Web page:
It took about a year, Dadzie says, for her relationship with Fati to become one of trust and familiarity. Even now, she does not know for sure what Fati had to endure.

What is clear is that Fati has a secret weapon ­– her love for her children and commitment to care for and be with them – which, combined with her strength, provides a defense against her critics. This is the bond that made her choose to return and what moved Dadzie most about her story.

"During the process (of making the film) I realized that (some) people were ready to sacrifice the future of their kids just to make it to Europe. But Fati was not ready to do that, (she) was like, even if they have to drink water for dinner, it’s better for her to have them close by." 

This is not to say that people who become separated from their children or have to leave them behind when they migrate to Europe love them less – the point is that the choice that Fati makes, to prioritize being with her children over material wealth – even forgoing the opportunity to use the fact that she is pregnant in Italy in order to gain legal status – is not respected or in some cases even believed by people at home in Ghana. To them, concern for the children cannot compete against, or justify relinquishing, all the wealth and opportunity Europe has to offer.

Europe idealized

The idea of Europe as a place that promises success is so strong, says Dadzie, that "those who come back to tell the truth are always seen as liars. It is like you are telling people that they shouldn’t go and experience what Europe is like, you want to deny people that 'paradise'."

Those who come back to tell the truth are always seen as liars.

In Ghana, she says, the picture of Europe is one where you don’t have to work as hard. "Even a little amount of work there will fetch you so much money. And you have a new, nice house, nice neighborhoods, you don’t have to struggle for accommodation, food is cheap."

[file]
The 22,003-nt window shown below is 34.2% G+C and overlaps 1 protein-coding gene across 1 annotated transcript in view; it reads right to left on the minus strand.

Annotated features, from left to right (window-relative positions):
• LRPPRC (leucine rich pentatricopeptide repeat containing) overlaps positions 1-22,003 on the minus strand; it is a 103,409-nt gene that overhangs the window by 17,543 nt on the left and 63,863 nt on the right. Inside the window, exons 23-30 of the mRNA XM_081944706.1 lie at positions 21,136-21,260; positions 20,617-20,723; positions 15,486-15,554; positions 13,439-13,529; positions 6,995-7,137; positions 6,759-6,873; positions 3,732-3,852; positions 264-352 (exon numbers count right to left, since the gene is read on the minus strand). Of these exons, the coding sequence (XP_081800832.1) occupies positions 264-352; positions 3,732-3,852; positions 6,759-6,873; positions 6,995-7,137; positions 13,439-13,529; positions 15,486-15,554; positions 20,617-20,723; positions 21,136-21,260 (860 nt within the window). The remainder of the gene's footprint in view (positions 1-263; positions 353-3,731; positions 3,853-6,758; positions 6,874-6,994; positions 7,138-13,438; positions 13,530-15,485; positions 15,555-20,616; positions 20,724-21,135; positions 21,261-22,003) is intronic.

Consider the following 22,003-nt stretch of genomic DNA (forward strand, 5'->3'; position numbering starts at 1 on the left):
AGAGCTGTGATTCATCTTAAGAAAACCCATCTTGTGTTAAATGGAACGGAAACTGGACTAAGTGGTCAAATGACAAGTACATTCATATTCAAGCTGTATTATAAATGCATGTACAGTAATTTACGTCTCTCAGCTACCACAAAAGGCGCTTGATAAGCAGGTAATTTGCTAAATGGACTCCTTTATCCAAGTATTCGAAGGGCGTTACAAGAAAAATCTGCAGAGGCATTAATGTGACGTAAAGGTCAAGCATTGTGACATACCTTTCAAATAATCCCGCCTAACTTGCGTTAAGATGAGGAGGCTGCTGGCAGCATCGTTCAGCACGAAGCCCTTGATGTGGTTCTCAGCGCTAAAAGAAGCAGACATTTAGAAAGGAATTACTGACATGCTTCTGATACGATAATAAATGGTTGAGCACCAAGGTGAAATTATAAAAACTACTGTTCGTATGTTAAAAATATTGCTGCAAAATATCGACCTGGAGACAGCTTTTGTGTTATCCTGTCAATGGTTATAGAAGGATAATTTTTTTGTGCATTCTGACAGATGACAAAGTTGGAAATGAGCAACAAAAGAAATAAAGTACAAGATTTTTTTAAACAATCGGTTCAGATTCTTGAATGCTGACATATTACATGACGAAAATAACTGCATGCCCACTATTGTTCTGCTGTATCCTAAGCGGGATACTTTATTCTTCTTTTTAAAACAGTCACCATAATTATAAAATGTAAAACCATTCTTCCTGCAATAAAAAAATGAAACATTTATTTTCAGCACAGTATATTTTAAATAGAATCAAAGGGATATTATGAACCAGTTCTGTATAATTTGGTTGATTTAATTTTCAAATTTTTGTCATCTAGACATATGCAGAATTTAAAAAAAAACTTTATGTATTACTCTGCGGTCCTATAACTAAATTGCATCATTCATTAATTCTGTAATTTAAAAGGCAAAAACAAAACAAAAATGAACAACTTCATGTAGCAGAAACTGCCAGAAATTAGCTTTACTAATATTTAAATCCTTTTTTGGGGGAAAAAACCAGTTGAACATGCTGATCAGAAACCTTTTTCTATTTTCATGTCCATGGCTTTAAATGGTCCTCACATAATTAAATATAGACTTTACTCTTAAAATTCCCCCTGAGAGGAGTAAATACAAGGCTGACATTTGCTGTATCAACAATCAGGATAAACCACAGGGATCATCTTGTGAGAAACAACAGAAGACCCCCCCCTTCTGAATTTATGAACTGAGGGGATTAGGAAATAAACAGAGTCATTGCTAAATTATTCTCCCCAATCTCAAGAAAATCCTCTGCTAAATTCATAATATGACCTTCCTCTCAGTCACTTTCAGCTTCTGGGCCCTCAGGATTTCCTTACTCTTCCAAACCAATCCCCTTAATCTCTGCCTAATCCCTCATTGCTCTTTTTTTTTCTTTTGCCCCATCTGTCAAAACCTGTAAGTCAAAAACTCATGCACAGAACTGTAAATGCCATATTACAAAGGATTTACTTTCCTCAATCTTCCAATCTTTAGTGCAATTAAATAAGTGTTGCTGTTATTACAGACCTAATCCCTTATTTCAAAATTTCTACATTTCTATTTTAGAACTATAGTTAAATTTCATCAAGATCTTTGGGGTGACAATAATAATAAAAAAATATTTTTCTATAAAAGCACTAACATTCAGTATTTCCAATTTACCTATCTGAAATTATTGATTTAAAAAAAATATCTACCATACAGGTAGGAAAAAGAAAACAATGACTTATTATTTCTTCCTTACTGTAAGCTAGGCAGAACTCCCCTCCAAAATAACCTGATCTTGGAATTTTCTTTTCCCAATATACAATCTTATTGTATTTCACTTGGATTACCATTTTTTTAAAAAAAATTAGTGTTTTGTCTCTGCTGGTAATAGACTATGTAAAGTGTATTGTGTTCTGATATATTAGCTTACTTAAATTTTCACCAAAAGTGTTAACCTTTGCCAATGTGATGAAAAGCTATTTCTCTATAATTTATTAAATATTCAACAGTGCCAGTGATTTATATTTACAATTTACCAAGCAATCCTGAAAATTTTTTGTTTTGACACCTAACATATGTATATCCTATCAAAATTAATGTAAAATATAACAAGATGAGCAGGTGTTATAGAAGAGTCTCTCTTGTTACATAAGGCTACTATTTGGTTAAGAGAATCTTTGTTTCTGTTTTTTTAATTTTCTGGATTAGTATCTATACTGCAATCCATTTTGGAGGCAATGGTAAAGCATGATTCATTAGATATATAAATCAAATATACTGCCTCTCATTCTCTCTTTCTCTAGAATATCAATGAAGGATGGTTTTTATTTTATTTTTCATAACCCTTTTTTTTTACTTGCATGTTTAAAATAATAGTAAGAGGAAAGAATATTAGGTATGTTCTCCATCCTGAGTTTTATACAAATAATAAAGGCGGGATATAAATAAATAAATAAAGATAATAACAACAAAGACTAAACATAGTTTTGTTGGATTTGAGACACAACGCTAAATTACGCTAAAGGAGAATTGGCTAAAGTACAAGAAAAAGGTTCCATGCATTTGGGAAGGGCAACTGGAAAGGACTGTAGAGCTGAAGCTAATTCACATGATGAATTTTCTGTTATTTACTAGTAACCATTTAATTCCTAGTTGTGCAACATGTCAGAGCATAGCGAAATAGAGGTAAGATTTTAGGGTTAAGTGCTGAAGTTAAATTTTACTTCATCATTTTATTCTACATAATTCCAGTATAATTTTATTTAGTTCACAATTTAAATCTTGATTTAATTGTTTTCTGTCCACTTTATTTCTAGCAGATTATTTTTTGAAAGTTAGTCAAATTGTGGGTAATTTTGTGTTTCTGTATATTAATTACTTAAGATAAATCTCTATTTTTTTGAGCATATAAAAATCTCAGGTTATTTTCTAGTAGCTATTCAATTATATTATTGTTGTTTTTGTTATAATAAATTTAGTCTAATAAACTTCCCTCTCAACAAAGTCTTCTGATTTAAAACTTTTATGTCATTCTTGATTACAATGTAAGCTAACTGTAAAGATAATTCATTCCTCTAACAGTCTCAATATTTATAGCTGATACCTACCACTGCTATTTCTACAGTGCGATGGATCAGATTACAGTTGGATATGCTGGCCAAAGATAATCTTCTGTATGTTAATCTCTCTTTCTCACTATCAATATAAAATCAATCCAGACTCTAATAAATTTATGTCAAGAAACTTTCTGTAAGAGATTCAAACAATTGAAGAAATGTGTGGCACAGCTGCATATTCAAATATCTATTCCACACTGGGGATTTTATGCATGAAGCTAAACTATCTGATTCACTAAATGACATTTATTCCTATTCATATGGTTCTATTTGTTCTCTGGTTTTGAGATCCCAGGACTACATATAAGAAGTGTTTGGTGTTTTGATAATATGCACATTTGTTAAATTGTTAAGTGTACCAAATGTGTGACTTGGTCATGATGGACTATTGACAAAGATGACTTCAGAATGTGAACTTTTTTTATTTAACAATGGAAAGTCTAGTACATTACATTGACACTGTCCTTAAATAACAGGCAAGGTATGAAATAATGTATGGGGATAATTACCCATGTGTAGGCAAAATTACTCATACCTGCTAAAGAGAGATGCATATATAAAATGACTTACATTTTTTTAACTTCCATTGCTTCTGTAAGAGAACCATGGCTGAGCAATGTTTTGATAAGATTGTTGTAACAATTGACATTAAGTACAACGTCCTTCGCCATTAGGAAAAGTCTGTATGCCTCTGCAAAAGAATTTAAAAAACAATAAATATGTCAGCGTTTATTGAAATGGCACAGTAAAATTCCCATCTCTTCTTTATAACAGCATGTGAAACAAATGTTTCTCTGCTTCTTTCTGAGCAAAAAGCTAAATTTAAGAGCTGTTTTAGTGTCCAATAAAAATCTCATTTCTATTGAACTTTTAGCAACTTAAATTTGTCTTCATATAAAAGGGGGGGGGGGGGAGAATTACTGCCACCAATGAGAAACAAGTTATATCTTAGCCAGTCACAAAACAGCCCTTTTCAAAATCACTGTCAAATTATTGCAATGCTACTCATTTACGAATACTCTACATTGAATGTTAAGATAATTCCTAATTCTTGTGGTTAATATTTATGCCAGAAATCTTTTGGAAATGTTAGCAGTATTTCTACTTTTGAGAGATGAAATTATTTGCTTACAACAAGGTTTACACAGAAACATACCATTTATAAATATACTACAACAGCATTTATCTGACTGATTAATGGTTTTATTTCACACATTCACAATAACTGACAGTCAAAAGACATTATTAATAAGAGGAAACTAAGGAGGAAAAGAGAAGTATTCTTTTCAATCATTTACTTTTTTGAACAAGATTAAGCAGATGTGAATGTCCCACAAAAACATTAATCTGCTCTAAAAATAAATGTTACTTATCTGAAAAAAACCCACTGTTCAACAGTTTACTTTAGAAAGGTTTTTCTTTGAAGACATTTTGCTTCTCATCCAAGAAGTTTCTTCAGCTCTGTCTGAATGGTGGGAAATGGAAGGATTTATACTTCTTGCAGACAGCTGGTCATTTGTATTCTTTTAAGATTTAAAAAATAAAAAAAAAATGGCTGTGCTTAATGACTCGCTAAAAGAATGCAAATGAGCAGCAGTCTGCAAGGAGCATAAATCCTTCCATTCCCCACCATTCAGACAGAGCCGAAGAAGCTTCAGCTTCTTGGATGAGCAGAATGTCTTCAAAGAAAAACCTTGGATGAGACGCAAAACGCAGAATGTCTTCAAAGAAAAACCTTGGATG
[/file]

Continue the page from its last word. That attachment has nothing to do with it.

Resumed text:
Dadzie blames the image of Europe that is presented in the media. "I realized during my research that a lot of people believe what they see on TV," she says. "You really don‘t see a lot of hardship in Europe on TV. So it’s an idealized perception."

"I thought Europe was paradise," Fati herself admits in the film. "I thought upon getting there everything will be at my disposal. Even, I thought I wouldn’t need money to buy supplies at the grocery store."

What TV doesn’t show is how people actually pay for goods. Transactions in Ghana are done using cash, not credit cards, so if no money physically changes hands on screen, it looks like things are for free. "When they go to Europe, they realize that although it’s credit, you have to work and pay for it, so you are always having debt," says Dadzie. "This is when they realize how it is."

Fati has found a sense of freedom in Ghana. She and her five children are now living in Accra together | Courtesy: AFRIKAMERA 2022
Fati has found a sense of freedom in Ghana. She and her five children are now living in Accra together | Courtesy: AFRIKAMERA 2022

Beyond a change of perception

I ask Dadzie how perceptions can be changed, but it’s the wrong question. "It goes beyond a change of perception, because it’s out of hardship that people get this idealized (view)," she says. "When people are actually going through a lot, they try to find ways of having this imaginary way of easing their hardship." What needs to be changed to stop the exodus of mainly young sub-Saharan Africans is not people's perceptions of Europe, but the system back home. 

What's more, changing minds is difficult – people need to see it for themselves, Dadzie says. As one woman in the film says pointedly: "Some say life in Europe is more difficult. I think they do so to discourage us."

"I have tried as much as possible to have this conversation, but they they will never believe you, they don't," Dadzie admits. "Even since the film (was made) I always have people who approach me (saying) they want to go to Europe. You try to talk to them, their minds don't change. So I'm still thinking about ways of making people understand." Dadzie’s film is a step towards that, especially – she believes – for those who have returned from Europe and want to find hope in Fati’s story.